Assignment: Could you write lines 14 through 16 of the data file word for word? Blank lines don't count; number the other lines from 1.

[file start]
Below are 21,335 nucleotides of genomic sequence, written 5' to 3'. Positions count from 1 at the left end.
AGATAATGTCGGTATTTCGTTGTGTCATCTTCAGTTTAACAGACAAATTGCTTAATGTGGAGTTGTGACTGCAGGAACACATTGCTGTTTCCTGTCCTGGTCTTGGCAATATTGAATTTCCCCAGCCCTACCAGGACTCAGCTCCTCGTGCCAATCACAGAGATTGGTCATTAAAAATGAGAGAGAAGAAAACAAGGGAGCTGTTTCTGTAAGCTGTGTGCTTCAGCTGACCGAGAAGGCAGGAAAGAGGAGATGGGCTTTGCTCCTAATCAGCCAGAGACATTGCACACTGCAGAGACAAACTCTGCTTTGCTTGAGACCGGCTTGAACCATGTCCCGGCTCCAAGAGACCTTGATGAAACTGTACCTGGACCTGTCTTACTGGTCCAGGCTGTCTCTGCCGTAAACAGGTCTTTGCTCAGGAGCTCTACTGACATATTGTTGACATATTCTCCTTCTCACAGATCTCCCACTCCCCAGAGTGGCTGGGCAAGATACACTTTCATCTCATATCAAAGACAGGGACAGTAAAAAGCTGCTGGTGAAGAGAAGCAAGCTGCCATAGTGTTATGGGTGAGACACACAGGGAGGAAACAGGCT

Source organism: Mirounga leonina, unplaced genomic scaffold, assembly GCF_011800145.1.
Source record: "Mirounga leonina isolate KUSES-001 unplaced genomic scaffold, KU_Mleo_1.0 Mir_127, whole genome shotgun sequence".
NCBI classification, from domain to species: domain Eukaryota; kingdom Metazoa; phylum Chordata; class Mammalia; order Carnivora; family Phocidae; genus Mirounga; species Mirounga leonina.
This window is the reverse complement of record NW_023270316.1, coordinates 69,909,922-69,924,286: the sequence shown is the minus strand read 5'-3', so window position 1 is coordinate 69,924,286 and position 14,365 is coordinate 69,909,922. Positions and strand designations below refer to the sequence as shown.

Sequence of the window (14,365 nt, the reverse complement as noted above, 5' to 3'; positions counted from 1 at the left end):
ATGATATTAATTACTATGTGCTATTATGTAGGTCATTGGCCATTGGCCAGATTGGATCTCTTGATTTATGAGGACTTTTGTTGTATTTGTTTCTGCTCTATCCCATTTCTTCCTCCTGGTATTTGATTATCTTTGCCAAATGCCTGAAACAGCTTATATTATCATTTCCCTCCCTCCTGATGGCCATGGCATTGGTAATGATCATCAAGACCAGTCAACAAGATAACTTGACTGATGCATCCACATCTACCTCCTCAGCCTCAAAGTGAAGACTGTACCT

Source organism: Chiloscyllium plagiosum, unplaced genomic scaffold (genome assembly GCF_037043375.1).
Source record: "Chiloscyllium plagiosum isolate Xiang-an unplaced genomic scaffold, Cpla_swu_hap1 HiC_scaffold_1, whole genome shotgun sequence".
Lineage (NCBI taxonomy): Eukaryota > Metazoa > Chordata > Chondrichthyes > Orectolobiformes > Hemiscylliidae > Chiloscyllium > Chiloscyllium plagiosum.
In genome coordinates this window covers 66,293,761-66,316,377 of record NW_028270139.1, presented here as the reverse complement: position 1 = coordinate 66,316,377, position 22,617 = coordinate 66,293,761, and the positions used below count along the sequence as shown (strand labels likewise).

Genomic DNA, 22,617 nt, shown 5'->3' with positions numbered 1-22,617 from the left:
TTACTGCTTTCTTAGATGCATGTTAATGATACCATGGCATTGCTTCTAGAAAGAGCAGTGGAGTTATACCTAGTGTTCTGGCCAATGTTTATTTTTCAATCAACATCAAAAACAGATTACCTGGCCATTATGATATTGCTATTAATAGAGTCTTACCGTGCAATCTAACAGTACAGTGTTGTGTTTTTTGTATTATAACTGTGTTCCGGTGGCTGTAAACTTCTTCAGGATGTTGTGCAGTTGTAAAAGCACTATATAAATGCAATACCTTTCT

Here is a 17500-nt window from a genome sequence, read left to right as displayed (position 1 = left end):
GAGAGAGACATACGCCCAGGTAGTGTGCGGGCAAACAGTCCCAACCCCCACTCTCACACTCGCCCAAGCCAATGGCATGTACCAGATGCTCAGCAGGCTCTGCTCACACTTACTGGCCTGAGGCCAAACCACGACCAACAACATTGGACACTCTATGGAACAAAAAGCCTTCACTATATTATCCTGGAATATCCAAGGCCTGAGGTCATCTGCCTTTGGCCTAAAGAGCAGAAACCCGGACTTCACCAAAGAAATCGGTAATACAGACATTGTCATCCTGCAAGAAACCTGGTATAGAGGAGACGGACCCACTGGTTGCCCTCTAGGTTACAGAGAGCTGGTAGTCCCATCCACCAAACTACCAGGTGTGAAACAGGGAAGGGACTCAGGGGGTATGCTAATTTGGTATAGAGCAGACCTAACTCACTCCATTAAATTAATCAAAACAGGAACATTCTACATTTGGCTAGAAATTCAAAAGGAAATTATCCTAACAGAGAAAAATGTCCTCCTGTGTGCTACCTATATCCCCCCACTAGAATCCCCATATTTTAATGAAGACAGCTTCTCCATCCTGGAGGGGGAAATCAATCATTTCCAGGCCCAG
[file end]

TTACTGCTTTCTTAGATGCATGTTAATGATACCATGGCATTGCTTCTAGAAAGAGCAGTGGAGTTATACCTAGTGTTCTGGCCAATGTTTATTTTTCAATCAACATCAAAAACAGATTACCTGGCCATTATGATATTGCTATTAATAGAGTCTTACCGTGCAATCTAACAGTACAGTGTTGTGTTTTTTGTATTATAACTGTGTTCCGGTGGCTGTAAACTTCTTCAGGATGTTGTGCAGTTGTAAAAGCACTATATAAATGCAATACCTTTCT

Here is a 17500-nt window from a genome sequence, read left to right as displayed (position 1 = left end):
GAGAGAGACATACGCCCAGGTAGTGTGCGGGCAAACAGTCCCAACCCCCACTCTCACACTCGCCCAAGCCAATGGCATGTACCAGATGCTCAGCAGGCTCTGCTCACACTTACTGGCCTGAGGCCAAACCACGACCAACAACATTGGACACTCTATGGAACAAAAAGCCTTCACTATATTATCCTGGAATATCCAAGGCCTGAGGTCATCTGCCTTTGGCCTAAAGAGCAGAAACCCGGACTTCACCAAAGAAATCGGTAATACAGACATTGTCATCCTGCAAGAAACCTGGTATAGAGGAGACGGACCCACTGGTTGCCCTCTAGGTTACAGAGAGCTGGTAGTCCCATCCACCAAACTACCAGGTGTGAAACAGGGAAGGGACTCAGGGGGTATGCTAATTTGGTATAGAGCAGACCTAACTCACTCCATTAAATTAATCAAAACAGGAACATTCTACATTTGGCTAGAAATTCAAAAGGAAATTATCCTAACAGAGAAAAATGTCCTCCTGTGTGCTACCTATATCCCCCCACTAGAATCCCCATATTTTAATGAAGACAGCTTCTCCATCCTGGAGGGGGAAATCAATCATTTCCAGGCCCAG